COMPLAINTS ABOUT the stench coming from the Ringsend treatment works in Dublin, one of the most advanced treatment plants in Europe, have prompted an investigation by the European Commission.
Pressure by local MP John Gormley has also led to the Commission starting legal action against the Irish government for breaching European Union (EU) odour nuisance rules.
According to Gormley, lack of capacity at the works is to blame for the smell. He told NCE this week that workers at the Ringsend plant claim the facility is handling more effluent than it was designed for and he has fought for the investigation to verify these claims.
'I'm concerned about fundamental miscalculations of load, ' Gormley said. Remedial work has already been carried out to try to stem the smell but so far has not succeeded.
The £159M Ringsend plant was built two years ago by consortium ABA under a design, build and operate contract to meet European Union water quality standards in the Dublin Bay area (NCE 22 June 2000).
ABA consists of consultant Black & Veatch, contractor Ascon and operator Celtic Anglian, part of Anglian Water.
Ringsend handles discharges from three catchments, with a combined population of approximately 1.7M people. Its capacity is 11.1m 3/s.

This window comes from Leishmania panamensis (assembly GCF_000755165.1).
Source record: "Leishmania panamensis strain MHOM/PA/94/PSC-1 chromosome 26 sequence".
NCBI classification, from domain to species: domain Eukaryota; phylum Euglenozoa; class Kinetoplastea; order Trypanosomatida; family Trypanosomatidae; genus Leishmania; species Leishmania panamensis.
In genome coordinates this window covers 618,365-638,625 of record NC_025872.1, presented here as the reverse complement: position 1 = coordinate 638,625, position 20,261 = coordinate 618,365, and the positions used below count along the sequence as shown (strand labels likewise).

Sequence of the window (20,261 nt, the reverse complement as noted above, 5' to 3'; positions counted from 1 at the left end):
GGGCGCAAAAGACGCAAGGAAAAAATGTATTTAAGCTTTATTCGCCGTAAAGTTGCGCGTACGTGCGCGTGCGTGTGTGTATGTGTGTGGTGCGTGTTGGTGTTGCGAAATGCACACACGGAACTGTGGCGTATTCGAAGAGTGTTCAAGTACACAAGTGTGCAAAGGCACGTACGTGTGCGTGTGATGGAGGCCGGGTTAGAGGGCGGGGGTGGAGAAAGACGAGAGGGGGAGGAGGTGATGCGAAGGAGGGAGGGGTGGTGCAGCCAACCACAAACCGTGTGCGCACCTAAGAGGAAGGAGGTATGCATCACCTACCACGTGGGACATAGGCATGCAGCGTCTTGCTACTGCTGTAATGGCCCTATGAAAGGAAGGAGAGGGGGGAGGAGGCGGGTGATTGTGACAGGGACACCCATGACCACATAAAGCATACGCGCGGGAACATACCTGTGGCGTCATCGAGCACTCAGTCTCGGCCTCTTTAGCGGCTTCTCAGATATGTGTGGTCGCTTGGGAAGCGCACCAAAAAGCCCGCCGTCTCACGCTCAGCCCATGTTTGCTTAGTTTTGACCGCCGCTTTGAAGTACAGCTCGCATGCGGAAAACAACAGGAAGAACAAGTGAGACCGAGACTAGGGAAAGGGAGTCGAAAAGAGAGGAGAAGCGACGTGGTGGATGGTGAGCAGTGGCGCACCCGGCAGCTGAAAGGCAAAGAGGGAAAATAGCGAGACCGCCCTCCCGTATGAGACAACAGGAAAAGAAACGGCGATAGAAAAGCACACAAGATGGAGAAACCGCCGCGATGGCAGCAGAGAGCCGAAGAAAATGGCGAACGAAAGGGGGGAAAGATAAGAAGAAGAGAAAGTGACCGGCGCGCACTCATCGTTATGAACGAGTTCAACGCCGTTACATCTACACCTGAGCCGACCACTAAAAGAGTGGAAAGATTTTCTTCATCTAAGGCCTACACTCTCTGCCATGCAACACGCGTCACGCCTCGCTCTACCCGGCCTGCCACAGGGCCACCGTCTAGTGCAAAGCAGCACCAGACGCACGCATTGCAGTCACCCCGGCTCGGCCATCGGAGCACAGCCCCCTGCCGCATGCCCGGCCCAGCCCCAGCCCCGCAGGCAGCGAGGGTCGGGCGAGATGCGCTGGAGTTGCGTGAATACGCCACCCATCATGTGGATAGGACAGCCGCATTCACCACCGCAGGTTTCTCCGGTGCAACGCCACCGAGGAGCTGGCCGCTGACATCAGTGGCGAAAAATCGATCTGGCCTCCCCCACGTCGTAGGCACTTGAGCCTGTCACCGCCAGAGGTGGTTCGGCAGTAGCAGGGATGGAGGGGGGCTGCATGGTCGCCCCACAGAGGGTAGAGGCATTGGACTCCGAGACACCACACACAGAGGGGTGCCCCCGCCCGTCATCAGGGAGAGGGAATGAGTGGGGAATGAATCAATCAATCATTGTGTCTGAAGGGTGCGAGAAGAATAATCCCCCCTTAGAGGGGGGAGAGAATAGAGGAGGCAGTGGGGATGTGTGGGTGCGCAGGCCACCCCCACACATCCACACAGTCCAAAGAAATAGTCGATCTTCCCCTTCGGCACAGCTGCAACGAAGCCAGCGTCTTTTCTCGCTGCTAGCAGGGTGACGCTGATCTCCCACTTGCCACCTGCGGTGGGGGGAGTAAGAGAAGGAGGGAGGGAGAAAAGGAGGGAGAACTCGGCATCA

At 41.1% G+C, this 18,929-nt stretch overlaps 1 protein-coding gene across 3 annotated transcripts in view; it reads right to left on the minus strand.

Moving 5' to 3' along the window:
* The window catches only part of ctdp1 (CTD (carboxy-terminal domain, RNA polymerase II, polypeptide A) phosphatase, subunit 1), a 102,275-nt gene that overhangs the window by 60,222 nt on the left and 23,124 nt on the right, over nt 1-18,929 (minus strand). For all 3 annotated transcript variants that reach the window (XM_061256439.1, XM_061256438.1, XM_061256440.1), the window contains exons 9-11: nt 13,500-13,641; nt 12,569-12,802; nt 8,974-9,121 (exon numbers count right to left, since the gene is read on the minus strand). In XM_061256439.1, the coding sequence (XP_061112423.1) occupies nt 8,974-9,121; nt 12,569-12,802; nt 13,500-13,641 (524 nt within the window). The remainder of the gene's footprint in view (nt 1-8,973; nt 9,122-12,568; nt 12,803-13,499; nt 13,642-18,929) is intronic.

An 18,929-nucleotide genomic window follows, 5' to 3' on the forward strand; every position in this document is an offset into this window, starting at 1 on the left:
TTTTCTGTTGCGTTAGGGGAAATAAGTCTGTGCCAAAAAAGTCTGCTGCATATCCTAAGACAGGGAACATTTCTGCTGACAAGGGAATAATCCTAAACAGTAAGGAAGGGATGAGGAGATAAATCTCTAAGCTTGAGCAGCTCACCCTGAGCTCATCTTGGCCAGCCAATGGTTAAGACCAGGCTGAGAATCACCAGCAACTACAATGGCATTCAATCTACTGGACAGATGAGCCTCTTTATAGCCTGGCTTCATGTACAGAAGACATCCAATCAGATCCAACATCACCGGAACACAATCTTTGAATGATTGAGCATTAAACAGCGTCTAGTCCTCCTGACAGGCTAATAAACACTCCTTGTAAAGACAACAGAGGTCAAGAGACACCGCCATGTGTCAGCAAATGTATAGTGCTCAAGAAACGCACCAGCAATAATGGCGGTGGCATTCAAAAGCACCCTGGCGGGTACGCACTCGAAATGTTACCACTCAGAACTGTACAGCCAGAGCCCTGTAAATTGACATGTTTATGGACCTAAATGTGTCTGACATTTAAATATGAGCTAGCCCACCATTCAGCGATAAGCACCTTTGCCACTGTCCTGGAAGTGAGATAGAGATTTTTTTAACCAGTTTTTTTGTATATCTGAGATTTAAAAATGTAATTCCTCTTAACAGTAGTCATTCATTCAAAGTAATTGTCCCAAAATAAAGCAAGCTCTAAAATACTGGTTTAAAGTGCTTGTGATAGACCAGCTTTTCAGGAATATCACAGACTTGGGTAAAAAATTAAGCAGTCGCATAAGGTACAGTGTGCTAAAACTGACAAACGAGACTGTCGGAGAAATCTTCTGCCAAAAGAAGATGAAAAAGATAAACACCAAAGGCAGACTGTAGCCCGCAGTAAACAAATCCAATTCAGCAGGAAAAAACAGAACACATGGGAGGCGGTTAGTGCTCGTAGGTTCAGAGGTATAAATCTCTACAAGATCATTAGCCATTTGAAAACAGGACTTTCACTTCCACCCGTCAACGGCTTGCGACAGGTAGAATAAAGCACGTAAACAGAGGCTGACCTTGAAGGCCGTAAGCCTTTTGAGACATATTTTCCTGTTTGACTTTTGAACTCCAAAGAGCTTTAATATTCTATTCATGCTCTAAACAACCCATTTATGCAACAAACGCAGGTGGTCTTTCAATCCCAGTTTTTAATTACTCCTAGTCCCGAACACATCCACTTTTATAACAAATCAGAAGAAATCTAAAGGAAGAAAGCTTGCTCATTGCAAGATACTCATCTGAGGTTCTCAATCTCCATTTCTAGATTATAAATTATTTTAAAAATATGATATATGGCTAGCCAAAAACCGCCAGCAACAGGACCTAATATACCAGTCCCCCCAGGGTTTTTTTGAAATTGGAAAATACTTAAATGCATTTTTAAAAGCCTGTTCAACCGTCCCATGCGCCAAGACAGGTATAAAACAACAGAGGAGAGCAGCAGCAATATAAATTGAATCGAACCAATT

ABA said that the works was operating within capacity even though Dublin's population had grown faster than expected. It is auditing the works to identify the exact cause of the smells.
Dublin City Council deputy engineer Battie White confirmed that remedial work had already been carried out last summer to curb noxious smells.
These included enclosing the outfall channels from the primary treatment tanks and installing fi lters to catch sulphur dioxide emissions.
White said that standby odour control units fi ted to the parts of the treatment process under cover - such as the sequential batch reactors and sludge treatment - had been pressed into full time operation.
These steps had reduced the odour problem, but he added: 'It's not as good as we want and we are reviewing the whole thing again.'